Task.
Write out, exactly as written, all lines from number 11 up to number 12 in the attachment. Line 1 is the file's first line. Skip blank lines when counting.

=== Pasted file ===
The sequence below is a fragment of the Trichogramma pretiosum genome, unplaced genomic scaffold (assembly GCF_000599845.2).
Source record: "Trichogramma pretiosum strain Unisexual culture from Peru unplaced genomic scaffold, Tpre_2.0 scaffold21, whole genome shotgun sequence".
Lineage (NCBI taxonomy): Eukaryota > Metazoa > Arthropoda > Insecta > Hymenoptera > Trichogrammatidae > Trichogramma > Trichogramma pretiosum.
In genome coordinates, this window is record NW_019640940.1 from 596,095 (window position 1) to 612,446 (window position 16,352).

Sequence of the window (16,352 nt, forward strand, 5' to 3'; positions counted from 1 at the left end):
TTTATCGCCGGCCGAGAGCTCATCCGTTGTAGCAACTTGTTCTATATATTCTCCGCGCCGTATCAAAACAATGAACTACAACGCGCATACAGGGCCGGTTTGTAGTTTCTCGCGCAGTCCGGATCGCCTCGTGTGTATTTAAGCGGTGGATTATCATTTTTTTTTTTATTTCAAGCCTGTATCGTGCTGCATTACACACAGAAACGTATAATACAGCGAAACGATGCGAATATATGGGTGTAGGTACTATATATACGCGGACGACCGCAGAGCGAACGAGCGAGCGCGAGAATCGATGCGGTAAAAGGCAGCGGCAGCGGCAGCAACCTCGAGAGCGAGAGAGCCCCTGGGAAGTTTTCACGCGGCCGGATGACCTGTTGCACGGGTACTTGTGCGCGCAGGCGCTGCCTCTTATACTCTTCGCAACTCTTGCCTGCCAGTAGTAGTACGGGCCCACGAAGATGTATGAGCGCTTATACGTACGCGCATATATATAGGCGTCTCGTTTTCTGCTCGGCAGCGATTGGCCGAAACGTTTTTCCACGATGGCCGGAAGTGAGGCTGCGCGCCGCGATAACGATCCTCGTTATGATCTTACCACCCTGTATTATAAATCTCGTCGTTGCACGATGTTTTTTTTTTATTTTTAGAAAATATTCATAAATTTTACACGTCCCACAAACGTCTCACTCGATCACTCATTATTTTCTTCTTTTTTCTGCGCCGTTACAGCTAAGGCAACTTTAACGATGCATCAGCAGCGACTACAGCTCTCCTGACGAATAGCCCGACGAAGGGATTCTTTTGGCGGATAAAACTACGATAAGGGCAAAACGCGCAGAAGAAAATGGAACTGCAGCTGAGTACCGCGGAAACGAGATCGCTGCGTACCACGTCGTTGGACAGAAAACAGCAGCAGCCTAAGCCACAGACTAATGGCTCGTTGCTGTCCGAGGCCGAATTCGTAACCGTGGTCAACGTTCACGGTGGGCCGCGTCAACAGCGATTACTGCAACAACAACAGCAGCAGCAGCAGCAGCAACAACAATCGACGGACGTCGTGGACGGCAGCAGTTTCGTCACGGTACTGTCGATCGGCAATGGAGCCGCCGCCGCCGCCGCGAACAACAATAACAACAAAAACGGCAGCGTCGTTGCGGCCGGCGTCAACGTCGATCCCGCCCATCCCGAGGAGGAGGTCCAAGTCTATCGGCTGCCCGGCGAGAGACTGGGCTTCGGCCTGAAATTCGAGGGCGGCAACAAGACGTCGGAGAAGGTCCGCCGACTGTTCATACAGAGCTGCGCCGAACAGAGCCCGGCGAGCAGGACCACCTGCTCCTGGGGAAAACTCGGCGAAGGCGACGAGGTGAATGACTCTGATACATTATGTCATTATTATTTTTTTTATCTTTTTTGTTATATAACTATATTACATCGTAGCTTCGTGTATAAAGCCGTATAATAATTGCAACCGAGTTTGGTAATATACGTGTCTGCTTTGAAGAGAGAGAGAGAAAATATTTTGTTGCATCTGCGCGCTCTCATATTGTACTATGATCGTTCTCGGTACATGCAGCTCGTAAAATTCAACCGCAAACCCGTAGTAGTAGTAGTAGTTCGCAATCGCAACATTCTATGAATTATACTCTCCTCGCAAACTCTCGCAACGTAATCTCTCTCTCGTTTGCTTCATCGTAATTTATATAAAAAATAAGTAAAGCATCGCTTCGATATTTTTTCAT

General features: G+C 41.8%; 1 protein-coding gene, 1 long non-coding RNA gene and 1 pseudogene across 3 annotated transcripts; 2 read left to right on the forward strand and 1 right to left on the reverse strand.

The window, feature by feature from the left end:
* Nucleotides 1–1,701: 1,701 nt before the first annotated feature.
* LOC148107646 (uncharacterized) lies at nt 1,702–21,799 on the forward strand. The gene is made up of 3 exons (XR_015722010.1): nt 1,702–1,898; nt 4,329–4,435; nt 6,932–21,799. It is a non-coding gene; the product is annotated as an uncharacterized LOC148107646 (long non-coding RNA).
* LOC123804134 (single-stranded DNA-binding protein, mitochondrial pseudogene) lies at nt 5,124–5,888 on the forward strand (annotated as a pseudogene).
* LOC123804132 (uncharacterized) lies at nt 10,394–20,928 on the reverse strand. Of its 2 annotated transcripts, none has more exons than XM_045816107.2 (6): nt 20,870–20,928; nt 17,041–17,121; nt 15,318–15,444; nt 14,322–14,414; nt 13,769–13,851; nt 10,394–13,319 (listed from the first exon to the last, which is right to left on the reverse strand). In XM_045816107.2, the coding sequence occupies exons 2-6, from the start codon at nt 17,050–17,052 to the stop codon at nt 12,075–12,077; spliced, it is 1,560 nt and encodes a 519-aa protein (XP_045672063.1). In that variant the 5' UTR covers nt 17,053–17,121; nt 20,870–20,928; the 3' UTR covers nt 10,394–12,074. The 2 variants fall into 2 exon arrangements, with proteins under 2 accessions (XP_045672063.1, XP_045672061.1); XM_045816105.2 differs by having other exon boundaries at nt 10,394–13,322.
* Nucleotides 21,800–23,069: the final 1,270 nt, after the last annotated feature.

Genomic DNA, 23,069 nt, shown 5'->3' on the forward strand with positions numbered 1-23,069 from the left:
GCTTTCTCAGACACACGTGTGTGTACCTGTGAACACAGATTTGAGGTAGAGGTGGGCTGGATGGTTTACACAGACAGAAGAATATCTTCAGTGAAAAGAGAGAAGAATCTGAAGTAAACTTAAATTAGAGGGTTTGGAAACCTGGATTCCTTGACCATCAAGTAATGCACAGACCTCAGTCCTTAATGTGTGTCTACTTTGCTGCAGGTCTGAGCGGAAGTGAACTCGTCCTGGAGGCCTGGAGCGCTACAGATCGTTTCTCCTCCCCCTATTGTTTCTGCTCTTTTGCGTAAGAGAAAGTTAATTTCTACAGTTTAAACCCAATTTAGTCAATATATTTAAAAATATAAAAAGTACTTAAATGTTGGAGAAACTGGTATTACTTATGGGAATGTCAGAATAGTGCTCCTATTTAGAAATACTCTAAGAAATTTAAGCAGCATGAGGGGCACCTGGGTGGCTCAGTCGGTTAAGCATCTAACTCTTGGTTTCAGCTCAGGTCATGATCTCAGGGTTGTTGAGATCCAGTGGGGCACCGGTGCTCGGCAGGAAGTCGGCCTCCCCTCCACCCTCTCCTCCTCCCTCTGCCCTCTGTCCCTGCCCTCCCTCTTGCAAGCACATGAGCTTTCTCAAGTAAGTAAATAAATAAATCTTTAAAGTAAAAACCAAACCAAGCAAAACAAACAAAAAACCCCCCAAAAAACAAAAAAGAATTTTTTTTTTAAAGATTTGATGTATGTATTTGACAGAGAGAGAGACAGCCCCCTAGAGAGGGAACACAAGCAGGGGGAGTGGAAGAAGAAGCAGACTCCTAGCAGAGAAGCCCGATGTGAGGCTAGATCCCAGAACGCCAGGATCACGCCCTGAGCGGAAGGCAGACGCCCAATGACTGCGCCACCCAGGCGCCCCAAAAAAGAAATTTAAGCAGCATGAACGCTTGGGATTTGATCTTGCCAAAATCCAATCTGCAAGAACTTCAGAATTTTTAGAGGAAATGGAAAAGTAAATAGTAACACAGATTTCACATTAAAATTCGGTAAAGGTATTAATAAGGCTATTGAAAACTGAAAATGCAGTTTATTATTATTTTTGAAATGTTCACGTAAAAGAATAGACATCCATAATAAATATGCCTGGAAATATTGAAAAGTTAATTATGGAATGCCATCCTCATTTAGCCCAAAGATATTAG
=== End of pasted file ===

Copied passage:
* LOC123804134 (single-stranded DNA-binding protein, mitochondrial pseudogene) lies at nt 5,124–5,888 on the forward strand (annotated as a pseudogene).
* LOC123804132 (uncharacterized) lies at nt 10,394–20,928 on the reverse strand. Of its 2 annotated transcripts, none has more exons than XM_045816107.2 (6): nt 20,870–20,928; nt 17,041–17,121; nt 15,318–15,444; nt 14,322–14,414; nt 13,769–13,851; nt 10,394–13,319 (listed from the first exon to the last, which is right to left on the reverse strand). In XM_045816107.2, the coding sequence occupies exons 2-6, from the start codon at nt 17,050–17,052 to the stop codon at nt 12,075–12,077; spliced, it is 1,560 nt and encodes a 519-aa protein (XP_045672063.1). In that variant the 5' UTR covers nt 17,053–17,121; nt 20,870–20,928; the 3' UTR covers nt 10,394–12,074. The 2 variants fall into 2 exon arrangements, with proteins under 2 accessions (XP_045672063.1, XP_045672061.1); XM_045816105.2 differs by having other exon boundaries at nt 10,394–13,322.